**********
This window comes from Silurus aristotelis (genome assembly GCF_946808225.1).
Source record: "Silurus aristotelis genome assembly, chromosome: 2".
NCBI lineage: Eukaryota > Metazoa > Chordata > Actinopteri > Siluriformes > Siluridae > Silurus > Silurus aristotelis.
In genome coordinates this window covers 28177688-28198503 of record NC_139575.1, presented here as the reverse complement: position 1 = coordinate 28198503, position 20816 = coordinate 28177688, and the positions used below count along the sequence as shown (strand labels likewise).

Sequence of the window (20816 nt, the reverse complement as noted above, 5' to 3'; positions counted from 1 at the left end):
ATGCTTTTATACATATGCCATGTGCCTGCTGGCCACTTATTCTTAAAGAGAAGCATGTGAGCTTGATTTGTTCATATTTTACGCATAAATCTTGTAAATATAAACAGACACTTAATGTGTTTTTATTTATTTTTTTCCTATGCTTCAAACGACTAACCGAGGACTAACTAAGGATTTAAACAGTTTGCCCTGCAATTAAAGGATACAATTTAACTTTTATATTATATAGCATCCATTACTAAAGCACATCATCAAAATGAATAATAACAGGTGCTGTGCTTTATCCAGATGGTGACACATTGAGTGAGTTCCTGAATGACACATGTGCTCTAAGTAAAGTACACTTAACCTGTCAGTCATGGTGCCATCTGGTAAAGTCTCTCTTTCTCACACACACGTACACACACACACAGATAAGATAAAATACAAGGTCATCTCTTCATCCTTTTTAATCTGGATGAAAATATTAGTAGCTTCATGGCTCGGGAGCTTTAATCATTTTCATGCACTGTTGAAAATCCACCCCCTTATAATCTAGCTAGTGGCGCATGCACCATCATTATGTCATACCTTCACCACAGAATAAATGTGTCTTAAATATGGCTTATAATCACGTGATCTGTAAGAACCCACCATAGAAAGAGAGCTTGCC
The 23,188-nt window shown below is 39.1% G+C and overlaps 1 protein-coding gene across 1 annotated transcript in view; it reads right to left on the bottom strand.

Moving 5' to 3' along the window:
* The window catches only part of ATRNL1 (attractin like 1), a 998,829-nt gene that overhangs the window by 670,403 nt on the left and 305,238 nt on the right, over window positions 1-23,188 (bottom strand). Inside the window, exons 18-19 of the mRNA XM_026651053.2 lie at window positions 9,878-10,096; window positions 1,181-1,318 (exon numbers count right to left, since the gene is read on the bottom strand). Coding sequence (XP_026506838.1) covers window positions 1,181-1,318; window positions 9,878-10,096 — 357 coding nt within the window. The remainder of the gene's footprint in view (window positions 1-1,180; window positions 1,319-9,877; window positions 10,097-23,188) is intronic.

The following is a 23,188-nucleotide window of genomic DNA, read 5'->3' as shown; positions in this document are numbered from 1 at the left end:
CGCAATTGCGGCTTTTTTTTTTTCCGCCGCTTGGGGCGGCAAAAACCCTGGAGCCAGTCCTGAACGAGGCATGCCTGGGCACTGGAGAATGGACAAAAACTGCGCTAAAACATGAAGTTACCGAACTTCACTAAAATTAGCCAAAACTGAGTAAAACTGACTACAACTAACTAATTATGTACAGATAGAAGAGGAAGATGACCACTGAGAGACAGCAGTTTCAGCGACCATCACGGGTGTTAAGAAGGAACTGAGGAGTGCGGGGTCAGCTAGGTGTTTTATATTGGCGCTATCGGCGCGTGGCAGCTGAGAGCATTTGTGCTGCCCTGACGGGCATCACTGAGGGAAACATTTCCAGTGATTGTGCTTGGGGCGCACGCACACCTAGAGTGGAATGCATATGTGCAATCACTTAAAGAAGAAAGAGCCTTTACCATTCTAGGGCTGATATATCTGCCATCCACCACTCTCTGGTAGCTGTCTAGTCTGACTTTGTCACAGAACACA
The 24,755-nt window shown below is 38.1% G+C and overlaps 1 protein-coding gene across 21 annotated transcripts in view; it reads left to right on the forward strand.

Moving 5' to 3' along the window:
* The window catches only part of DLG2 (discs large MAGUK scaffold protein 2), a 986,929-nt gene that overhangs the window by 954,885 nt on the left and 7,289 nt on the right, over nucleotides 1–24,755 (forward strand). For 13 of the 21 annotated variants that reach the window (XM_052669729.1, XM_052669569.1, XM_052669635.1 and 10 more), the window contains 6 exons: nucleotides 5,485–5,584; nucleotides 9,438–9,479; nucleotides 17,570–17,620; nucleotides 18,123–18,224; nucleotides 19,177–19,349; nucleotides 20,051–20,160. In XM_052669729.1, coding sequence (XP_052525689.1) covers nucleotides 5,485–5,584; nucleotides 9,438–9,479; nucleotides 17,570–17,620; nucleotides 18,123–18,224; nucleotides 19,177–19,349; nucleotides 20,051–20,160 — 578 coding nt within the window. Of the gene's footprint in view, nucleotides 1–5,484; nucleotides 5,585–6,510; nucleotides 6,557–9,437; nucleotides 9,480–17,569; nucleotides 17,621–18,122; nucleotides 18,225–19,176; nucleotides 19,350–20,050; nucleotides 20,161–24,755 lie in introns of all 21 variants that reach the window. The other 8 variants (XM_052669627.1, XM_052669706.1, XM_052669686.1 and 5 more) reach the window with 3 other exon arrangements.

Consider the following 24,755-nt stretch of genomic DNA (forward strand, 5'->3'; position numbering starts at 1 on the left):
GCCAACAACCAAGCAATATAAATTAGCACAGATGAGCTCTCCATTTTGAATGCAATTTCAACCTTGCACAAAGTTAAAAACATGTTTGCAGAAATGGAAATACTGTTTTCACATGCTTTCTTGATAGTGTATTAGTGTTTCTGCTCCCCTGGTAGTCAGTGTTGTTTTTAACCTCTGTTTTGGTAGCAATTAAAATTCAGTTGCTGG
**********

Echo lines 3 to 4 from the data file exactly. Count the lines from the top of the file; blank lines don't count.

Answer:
NCBI lineage: Eukaryota > Metazoa > Chordata > Actinopteri > Siluriformes > Siluridae > Silurus > Silurus aristotelis.
In genome coordinates this window covers 28177688-28198503 of record NC_139575.1, presented here as the reverse complement: position 1 = coordinate 28198503, position 20816 = coordinate 28177688, and the positions used below count along the sequence as shown (strand labels likewise).